How Others See Wargaming - And the Misinformed

Saturday, October 19, 2013

Because I am not particularly attracted to fantasy wargaming or anything like Dungeons and Dragons, I was initially apt to disregard the title of this Man Cave post. But looking at the book in question and reading the excerpt that had been posted, I was interested in the perspective of the author, " Forbes Senior Editor and gaming and technology expert David Ewalt."

Now, it's easy to be put off by the ignorance of the Man Cave editor, who, in the introduction, characterizes HMGS' Historicon as a "D&D convention, just outside of Philadelphia" - a description which, if widely known, would probably have dozens of  HMGS members on his front lawn with flaming torches and pitchforks. As anyone knows, Historicon--as a serious historical wargaming convention; as a result, they just don't do the fantasy thing there--of which D&D is the penultimate example.

Of course, it's true that D&D originally sprang from Gary Gygax's Chainmail medieval wargaming rules back in the 70's. As a result, I do have to give some credit to Ewalt, who at least understands that to paint a complete picture of his subject, it is necessary to go back a bit further, to research the history and development that led to D&D:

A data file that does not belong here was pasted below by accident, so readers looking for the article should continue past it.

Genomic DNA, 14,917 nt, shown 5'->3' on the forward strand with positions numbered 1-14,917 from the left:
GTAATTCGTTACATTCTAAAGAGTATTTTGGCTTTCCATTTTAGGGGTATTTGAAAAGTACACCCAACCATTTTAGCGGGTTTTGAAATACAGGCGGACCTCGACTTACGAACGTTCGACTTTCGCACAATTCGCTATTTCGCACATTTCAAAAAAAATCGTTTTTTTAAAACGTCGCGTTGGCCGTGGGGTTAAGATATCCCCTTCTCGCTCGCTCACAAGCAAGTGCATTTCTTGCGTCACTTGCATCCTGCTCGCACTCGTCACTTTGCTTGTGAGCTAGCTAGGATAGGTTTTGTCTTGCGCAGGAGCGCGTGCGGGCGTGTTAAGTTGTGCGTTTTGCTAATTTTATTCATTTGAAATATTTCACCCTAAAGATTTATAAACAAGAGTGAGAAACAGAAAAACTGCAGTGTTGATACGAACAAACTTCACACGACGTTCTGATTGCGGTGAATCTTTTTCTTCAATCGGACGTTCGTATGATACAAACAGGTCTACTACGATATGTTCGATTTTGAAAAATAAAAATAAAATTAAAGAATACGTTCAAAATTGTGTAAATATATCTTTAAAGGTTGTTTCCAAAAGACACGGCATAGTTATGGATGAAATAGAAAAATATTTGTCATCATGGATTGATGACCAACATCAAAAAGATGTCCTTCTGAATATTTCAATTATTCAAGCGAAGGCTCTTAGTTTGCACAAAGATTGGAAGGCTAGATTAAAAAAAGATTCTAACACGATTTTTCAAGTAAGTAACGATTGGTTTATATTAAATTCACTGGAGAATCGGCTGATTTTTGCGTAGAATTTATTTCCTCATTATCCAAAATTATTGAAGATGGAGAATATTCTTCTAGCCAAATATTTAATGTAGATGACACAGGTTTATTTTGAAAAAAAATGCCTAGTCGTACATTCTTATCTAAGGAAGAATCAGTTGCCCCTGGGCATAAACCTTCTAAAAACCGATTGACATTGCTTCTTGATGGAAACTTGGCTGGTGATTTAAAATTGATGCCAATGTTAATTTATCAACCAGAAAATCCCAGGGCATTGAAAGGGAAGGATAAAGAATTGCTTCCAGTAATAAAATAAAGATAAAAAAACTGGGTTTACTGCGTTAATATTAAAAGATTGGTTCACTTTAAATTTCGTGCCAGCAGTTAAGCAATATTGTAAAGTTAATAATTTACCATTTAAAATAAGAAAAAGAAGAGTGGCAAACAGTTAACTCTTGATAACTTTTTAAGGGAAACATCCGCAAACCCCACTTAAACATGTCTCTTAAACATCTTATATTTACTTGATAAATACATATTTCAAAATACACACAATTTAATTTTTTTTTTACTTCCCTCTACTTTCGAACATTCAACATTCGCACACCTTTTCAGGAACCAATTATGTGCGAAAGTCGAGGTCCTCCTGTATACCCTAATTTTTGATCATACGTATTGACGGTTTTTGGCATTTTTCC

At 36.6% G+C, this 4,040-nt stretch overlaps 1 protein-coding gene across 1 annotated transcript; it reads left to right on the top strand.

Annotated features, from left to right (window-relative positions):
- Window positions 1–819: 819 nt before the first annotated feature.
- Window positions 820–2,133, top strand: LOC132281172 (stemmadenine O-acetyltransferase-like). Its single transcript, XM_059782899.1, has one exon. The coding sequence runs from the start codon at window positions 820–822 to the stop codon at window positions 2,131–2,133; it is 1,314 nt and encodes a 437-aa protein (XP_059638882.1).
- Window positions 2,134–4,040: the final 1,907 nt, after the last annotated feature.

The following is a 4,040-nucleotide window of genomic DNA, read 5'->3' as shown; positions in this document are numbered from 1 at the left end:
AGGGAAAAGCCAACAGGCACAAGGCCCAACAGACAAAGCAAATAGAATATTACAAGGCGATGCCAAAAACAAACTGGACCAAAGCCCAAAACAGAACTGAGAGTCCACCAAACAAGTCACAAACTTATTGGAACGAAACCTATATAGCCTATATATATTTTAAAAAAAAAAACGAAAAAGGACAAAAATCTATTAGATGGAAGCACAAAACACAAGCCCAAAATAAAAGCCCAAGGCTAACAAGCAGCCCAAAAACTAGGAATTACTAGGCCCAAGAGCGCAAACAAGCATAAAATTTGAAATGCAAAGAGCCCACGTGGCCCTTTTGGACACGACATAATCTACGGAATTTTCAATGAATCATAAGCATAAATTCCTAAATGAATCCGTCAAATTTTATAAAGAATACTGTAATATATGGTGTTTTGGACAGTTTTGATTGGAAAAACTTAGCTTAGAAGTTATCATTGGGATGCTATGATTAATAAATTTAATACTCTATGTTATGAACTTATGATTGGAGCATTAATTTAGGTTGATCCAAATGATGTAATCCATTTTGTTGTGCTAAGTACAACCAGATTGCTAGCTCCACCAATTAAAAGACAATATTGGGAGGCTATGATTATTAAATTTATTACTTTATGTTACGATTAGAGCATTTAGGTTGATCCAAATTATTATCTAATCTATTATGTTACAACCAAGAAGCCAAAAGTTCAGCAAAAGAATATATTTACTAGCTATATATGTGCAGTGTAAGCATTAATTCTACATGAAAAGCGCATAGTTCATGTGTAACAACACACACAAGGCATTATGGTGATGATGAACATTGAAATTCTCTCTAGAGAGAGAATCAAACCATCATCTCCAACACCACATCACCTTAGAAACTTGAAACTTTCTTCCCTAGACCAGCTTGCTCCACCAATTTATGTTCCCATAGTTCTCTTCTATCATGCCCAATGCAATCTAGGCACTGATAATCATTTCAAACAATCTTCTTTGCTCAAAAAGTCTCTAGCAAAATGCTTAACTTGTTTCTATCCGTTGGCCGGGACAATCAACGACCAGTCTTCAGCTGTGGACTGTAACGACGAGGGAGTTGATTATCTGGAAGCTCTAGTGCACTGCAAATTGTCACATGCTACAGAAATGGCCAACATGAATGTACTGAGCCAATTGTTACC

"I knew that if I truly wanted to understand Dungeons & Dragons, I had to first understand the games that gave birth to it..."

The excerpt from the book that follows is brief, and his characterizations of the HMGS convention's locale and attendees are admittedly spot-on. I would be curious to at least read the rest of the chapter, though I doubt I would be interested in the whole book.

Check out the excerpt and let us know what you think.


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I've been interested in wargaming ever since I started playing with my Marx toy soldiers in the backyard in the mid-60's, and then again when I came across Don Featherstone's Battles with Model Soldiers at the local library in the early 70's. About 20 years ago I started painting some medieval knights for my son as a Christmas present, and became re-acquainted with the hobby...[more]